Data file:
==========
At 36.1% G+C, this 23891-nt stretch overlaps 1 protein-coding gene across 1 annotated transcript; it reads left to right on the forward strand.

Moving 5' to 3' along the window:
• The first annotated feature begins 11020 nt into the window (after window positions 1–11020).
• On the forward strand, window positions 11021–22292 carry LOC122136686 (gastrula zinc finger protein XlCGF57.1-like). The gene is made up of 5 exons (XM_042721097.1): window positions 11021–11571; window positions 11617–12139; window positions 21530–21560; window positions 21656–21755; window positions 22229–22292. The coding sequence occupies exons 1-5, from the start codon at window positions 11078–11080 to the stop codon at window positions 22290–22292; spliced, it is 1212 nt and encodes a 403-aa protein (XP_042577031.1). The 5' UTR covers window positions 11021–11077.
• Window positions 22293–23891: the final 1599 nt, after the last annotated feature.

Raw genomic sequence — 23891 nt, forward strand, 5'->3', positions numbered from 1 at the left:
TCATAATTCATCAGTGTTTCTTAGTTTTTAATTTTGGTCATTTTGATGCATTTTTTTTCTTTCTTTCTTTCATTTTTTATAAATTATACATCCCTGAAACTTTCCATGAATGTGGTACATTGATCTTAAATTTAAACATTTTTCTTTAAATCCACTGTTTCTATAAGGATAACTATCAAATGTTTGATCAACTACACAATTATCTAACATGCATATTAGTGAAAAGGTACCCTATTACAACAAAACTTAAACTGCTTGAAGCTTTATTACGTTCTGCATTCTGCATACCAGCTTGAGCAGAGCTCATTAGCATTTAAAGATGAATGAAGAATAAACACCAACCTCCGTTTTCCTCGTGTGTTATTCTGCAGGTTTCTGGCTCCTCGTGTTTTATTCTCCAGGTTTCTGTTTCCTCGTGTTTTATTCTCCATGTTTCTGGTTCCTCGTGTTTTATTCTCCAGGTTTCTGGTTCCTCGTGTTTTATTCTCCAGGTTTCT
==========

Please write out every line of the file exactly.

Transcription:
At 36.1% G+C, this 23891-nt stretch overlaps 1 protein-coding gene across 1 annotated transcript; it reads left to right on the forward strand.

Moving 5' to 3' along the window:
• The first annotated feature begins 11020 nt into the window (after window positions 1–11020).
• On the forward strand, window positions 11021–22292 carry LOC122136686 (gastrula zinc finger protein XlCGF57.1-like). The gene is made up of 5 exons (XM_042721097.1): window positions 11021–11571; window positions 11617–12139; window positions 21530–21560; window positions 21656–21755; window positions 22229–22292. The coding sequence occupies exons 1-5, from the start codon at window positions 11078–11080 to the stop codon at window positions 22290–22292; spliced, it is 1212 nt and encodes a 403-aa protein (XP_042577031.1). The 5' UTR covers window positions 11021–11077.
• Window positions 22293–23891: the final 1599 nt, after the last annotated feature.

Raw genomic sequence — 23891 nt, forward strand, 5'->3', positions numbered from 1 at the left:
TCATAATTCATCAGTGTTTCTTAGTTTTTAATTTTGGTCATTTTGATGCATTTTTTTTCTTTCTTTCTTTCATTTTTTATAAATTATACATCCCTGAAACTTTCCATGAATGTGGTACATTGATCTTAAATTTAAACATTTTTCTTTAAATCCACTGTTTCTATAAGGATAACTATCAAATGTTTGATCAACTACACAATTATCTAACATGCATATTAGTGAAAAGGTACCCTATTACAACAAAACTTAAACTGCTTGAAGCTTTATTACGTTCTGCATTCTGCATACCAGCTTGAGCAGAGCTCATTAGCATTTAAAGATGAATGAAGAATAAACACCAACCTCCGTTTTCCTCGTGTGTTATTCTGCAGGTTTCTGGCTCCTCGTGTTTTATTCTCCAGGTTTCTGTTTCCTCGTGTTTTATTCTCCATGTTTCTGGTTCCTCGTGTTTTATTCTCCAGGTTTCTGGTTCCTCGTGTTTTATTCTCCAGGTTTCT